John is out at the MoneyWeek Wealth Summit this morning, so today we have a guest essay from value fund manager and regular MoneyWeek contributor, Tim Price.
Are all asset classes expensive?
It's a complaint you hear often in today's low-yield world.
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But it depends on where you look.
There's always opportunity lurking somewhere
Most institutional fund managers are constrained on multiple fronts.
They track some form of index or benchmark; that index or benchmark will almost invariably be market-relative (as opposed to absolute) in nature; they will have either very limited or no real discretion to limit the size of their funds.
Take Vietnam, one of our favourite markets. It's a favourite primarily on valuation grounds: its companies, while in many cases highly profitable and growing quickly, trade on a huge discount to those throughout the rest of the world.
It's also a favourite because of economic fundamentals. Vietnamese wage rates, for example, are roughly a third of those in China.
But Vietnam is also a favourite because of a technical wrinkle. By dint of being defined as a "frontier" economy (one step below that of an "emerging market"), Vietnam does not sit within the MSCI World Index it's not yet a developed economy.
But it doesn't sit within the MSCI Emerging Market Index either it's not yet deemed mature enough.
What this means is that if you're an institutional fund manager tracking either MSCI World or MSCI Emerging, you don't get to play in Vietnam. You're not allowed. You can't.
Well, we can because we're not constrained by a box marked MSCI or anything else. Hint: it will probably make more sense as a private investor to own Vietnam before the Big Boys are allowed in.
We have long stated that the only benchmark that should matter to any investor (private or otherwise) is an absolute return one.
That is to say, we believe more strongly in sustained capital preservation in real terms, than in more speculative capital growth that exposes client portfolios to huge swings in net asset value up and down.
Big is not beautiful when it comes to investing in funds
But perhaps the biggest impediment to investment performance is size. As Warren Buffett himself has acknowledged on numerous occasions, "size is the anchor of performance".
Asset management practitioners would provide a superior service to their clients if they limited inflows and concentrated on delivering investment returns. Sadly, the "institutional imperative" makes onerous demands on institutional players. In other words, it forces them to get greedy.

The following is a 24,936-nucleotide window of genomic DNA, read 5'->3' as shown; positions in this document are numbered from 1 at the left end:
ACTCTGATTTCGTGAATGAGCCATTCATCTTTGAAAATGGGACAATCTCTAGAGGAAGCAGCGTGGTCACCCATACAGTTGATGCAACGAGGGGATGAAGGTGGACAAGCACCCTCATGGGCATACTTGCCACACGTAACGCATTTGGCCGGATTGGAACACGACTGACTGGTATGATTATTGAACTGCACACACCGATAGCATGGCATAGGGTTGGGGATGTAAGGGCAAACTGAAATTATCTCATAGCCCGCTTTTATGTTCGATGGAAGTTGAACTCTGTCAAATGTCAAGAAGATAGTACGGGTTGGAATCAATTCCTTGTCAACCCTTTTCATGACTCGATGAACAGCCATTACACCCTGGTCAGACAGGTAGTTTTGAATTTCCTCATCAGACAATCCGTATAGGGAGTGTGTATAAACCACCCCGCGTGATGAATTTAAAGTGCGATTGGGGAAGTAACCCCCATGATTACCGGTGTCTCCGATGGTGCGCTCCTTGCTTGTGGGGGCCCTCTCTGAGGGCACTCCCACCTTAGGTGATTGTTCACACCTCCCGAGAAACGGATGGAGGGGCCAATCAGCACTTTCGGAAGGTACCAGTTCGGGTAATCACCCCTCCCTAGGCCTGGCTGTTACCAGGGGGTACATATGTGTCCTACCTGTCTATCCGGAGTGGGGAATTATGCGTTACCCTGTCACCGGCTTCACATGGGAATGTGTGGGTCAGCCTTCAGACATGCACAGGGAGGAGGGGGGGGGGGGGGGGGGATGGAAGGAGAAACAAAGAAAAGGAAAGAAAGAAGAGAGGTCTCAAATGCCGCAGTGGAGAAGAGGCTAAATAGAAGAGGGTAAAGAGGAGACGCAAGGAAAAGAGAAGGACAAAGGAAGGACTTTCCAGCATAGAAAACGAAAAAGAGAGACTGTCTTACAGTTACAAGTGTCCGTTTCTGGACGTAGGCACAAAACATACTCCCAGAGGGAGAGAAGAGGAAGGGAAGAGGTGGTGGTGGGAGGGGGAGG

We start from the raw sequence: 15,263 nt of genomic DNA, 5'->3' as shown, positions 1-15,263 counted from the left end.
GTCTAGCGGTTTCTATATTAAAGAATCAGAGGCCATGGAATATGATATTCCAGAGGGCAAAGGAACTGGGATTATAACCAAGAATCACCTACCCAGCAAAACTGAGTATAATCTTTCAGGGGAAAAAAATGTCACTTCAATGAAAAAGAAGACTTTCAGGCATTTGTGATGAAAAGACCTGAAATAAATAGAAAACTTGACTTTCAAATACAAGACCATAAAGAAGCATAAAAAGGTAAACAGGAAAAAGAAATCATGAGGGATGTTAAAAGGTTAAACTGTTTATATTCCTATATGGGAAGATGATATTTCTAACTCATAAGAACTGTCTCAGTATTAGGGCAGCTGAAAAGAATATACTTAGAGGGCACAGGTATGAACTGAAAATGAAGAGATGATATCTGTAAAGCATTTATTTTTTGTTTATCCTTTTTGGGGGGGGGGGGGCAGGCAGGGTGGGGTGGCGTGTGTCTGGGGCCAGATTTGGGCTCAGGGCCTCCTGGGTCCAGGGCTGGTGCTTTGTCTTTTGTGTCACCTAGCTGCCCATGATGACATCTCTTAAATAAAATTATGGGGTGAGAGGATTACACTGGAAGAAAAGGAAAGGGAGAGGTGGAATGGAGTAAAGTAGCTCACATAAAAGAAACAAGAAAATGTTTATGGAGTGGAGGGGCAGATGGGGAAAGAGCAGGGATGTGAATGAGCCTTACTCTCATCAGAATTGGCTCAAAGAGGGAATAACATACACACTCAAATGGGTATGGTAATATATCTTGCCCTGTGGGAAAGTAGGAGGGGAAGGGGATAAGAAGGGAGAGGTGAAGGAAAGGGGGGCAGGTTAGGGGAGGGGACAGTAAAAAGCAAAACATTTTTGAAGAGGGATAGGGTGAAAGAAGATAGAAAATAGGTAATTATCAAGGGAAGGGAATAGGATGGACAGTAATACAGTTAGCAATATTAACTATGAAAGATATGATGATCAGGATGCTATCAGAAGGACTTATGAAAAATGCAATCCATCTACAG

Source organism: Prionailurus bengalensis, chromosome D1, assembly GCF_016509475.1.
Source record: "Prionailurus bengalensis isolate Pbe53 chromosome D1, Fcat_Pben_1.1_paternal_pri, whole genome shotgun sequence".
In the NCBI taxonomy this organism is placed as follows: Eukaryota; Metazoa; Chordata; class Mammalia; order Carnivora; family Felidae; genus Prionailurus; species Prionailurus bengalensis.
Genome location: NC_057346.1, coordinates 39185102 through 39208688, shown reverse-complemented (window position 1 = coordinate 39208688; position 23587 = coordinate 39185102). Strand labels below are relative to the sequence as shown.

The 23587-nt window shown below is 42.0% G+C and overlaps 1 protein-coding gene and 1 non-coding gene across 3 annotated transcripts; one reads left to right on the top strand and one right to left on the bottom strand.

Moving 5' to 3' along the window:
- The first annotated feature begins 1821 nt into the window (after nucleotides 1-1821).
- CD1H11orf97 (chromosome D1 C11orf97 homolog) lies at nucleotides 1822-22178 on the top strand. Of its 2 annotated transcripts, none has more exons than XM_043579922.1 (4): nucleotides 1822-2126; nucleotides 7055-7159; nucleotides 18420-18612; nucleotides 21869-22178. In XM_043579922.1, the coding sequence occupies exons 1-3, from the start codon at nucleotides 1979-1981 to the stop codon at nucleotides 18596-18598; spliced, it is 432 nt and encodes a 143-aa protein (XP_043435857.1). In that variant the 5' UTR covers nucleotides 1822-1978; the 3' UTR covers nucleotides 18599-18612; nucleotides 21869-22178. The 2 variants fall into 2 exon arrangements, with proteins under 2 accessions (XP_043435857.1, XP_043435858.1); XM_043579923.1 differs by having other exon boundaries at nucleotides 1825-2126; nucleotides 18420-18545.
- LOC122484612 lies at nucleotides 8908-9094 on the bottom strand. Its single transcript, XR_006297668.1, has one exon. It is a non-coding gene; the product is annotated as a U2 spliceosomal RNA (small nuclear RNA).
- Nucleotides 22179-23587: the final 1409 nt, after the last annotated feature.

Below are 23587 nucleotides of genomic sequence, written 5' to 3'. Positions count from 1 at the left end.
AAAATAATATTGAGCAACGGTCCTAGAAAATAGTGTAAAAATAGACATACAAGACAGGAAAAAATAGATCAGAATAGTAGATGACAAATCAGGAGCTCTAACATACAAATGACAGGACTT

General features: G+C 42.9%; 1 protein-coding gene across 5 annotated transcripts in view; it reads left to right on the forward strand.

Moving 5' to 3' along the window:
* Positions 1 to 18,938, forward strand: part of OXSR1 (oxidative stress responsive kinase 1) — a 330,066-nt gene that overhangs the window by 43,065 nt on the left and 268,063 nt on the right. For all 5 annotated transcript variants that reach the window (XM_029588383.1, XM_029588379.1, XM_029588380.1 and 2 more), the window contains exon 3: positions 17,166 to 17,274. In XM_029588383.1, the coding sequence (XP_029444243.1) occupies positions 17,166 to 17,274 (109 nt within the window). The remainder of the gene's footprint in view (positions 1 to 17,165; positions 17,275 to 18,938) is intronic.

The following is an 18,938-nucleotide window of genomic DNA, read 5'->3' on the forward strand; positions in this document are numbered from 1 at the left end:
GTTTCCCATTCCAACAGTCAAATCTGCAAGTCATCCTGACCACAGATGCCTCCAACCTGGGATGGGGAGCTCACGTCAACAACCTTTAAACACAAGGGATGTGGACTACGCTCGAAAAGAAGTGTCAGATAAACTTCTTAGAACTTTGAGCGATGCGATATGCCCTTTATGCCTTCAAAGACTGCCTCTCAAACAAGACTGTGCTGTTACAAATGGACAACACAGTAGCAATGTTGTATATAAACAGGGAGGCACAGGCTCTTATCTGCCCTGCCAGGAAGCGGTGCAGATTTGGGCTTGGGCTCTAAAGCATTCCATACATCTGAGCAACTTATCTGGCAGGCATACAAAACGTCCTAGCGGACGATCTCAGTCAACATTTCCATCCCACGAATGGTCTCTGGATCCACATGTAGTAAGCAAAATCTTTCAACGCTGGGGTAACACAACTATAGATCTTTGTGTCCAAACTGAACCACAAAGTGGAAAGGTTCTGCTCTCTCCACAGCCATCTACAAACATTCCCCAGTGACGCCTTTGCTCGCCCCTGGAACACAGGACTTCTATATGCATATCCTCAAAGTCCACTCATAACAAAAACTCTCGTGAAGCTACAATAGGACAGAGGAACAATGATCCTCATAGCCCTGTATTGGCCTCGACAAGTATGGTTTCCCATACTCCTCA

Given that the largest asset managers now control trillions of dollars by way of assets under management, investors in their funds might want to answer the following question using words of one syllable: can a market beat itself?
Before buying any fund, ask yourself some additional questions:
How big is it? The tree cannot grow to the sky. But try telling that to Neil Woodford, or to the average member of the Investment Association. Managers' pay is invariably linked to the size of funds under management. The more assets, the more pay.
It takes guts, and principles, to turn money away and concentrate solely on investment performance. But that's precisely what many smaller investment boutiques do on a regular basis.
Has the manager invested his own money? If he hasn't, why should you? Meaningful personal investment is by itself no guarantee of investment outperformance, but it shows the most basic alignment of interests between manager and investor.
Is it independent, and owner-managed? David Swensen, manager of Yale University's endowment fund, has gone on record saying he prefers the smaller, private partnership over the larger, listed full-service operator. How many mouths must your fees feed?
Is it an asset manager, or an asset gatherer? This gets to the heart of the challenge facing investors today. The investment world is polarised between asset managers, who focus their energies on delivering the best possible returns for their clients; and asset gatherers, who just want to maximise the number of clients. Most fund management firms fall into the latter category. Favour the former.
How to distinguish between the asset managers and the asset gatherers? Try to find managers like the celebrated investor Jean-Marie Eveillard, who once remarked: "I would rather lose half of my shareholders than half of my shareholders' money".
We conclude with three observations.
1. Homo economicus doesn't exist outside the economics textbooks. Private investors, together with their professional advisers and managers, may often be guilty of confusing "needs" with "wants".
When they say they "want" a certain annualised return, they might more accurately "need" the absolute preservation of their purchasing power over time and, ideally, some form of incremental positive return on top.
2. That size is the enemy of performance is the fund management industry's dirty little secret that hides in plain sight.
3. Index-relative investing is for the birds, despite the fact that almost the entire asset management industry pursues it. The essential truth of this statement will become almost tangible during the next market correction.
The truth is that there is no shortage of attractive investment opportunities in an unconstrained global marketplace. You just have to be looking for them. And most asset managers, as a direct and inevitable result of the hope, need and greed that drives their institutional imperatives, simply are not.
Tim Price is co-manager of the VT Price Value Portfolio and author of Investing Through the Looking Glass: A Rational Guide to Irrational Financial Markets.
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